The ancestor lookup table is a relatively simple recursive CTE:
WITH tree (parentID, [ID], [level]) AS (--- Each node is an anchor, with level=0: SELECT [ID] AS parentID, [ID], 0 AS [level] FROM dbo.DirectoryNodes UNION ALL --- Recursion, one level at a time: SELECT tree.parentID, rel.[ID], tree.[level]+1 FROM tree INNER JOIN dbo.DirectoryRelations AS rel ON tree.[ID]=rel.parentID) --- Return all ancestor relations: SELECT * FROM tree;
This query can also be applied to solve the inheritance of attributes in the tree, although it doesn’t provide a solution for potential conflicting attributes on equi-distant ancestors.
To make this ancestor list DISTINCT, simply add a DISTINCT keyword and eliminate the level column from the result set:
WITH tree (parentID, [ID]) AS (--- Each node is an anchor: SELECT [ID] AS parentID, [ID] FROM dbo.DirectoryNodes UNION ALL --- Recursion, one level at a time: SELECT tree.parentID, rel.[ID] FROM tree INNER JOIN dbo.DirectoryRelations AS rel ON tree.[ID]=rel.parentID) --- Return all DISTINCT ancestor relations (which means excluding "level") SELECT DISTINCT parentID, [ID] FROM tree;
Because the nodes and relations are split into two tables, it’s possible to get orphaned nodes – i.e. nodes that have no parent node. Orphaned nodes come in two types: nodes that don’t have an immediate parent and implicitly orphaned nodes where the node itself may have a parent but an ancestor of the node is an orphan. The easiest way to manage orphans is to treat them as root nodes (as we do in the example above).
The following simple query will return any orphans (or root nodes) in your tree:
SELECT * FROM dbo.DirectoryNodes WHERE [ID] NOT IN ( SELECT [ID] FROM dbo.DirectoryRelations);
By definition, an directed acyclic graph does may contain any cyclic references, known otherwise as circular references. A circular reference is when a node is its own ancestor. For instance, if node A is the parent of node B, which is the parent of node C, which is the parent of node A. Finding such circular references can be a real challenge. This can be accomplished with a recursive common table expression.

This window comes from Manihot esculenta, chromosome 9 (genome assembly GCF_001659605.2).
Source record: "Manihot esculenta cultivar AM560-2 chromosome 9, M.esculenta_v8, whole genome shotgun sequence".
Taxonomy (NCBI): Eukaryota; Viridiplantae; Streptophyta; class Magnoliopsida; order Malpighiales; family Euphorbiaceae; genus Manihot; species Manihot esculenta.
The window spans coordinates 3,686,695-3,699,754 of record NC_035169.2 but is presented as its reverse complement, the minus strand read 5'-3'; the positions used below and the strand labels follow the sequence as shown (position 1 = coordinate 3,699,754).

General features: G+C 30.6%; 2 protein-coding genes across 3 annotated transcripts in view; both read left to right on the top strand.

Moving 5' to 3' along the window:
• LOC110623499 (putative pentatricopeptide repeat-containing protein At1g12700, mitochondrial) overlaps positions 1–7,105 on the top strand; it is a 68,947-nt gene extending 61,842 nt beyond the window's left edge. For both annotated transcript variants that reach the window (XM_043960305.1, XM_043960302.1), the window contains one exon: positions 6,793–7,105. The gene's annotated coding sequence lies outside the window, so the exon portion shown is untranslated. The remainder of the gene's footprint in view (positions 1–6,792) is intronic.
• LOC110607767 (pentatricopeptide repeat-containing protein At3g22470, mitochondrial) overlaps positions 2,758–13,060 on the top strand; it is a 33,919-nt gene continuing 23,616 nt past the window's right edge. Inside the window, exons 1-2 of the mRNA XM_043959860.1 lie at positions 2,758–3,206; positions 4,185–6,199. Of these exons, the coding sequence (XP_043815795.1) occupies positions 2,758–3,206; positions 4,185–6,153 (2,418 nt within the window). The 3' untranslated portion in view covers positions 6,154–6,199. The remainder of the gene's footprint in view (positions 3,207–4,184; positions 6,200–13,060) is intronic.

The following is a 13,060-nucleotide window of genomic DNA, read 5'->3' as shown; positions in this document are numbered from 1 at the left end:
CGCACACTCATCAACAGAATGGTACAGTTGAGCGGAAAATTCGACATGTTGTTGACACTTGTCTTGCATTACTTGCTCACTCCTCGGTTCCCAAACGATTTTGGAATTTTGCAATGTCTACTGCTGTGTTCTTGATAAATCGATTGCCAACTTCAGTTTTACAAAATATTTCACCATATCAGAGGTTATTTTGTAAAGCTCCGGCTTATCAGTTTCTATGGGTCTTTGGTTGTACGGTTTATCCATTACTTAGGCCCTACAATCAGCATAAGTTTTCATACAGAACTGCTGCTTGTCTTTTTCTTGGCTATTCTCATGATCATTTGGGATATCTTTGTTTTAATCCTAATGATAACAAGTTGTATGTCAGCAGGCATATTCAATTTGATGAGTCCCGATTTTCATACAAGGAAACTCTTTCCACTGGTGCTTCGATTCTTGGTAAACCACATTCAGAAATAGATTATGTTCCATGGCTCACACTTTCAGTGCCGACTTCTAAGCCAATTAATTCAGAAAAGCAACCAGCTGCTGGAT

WITH tree (parentID, [ID]) AS (--- Each relation is an anchor: SELECT parentID, [ID] FROM dbo.DirectoryRelations UNION ALL --- Recursion, one level at a time: SELECT tree.parentID, rel.[ID] FROM tree INNER JOIN dbo.DirectoryRelations AS rel ON tree.[ID]=rel.parentID --- Stop if a circular reference has been found! WHERE tree.parentID!=tree.[ID]) --- Return only circular references: SELECT * FROM tree WHERE tree.parentID=tree.[ID];
Take circular references very seriously. They will kill your queries dead or, even worse, fill your tempdb and thereby potentially crash your server (if you’ve disabled the maximum number of recursions).
There’s more that can be done on the DAG setup in this tutorial. You may want to order the nodes in the tree – this is probably best done in the relation table, because it allows you to order the nodes differently under each parent node. Also, because a node can have multiple parents, you may want a flag to designate which parent relation that counts as the “primary” one, from the child node’s perspective.
This post was inspired by the clever metadata model used by Hypergene. Do check out their brilliant BI product.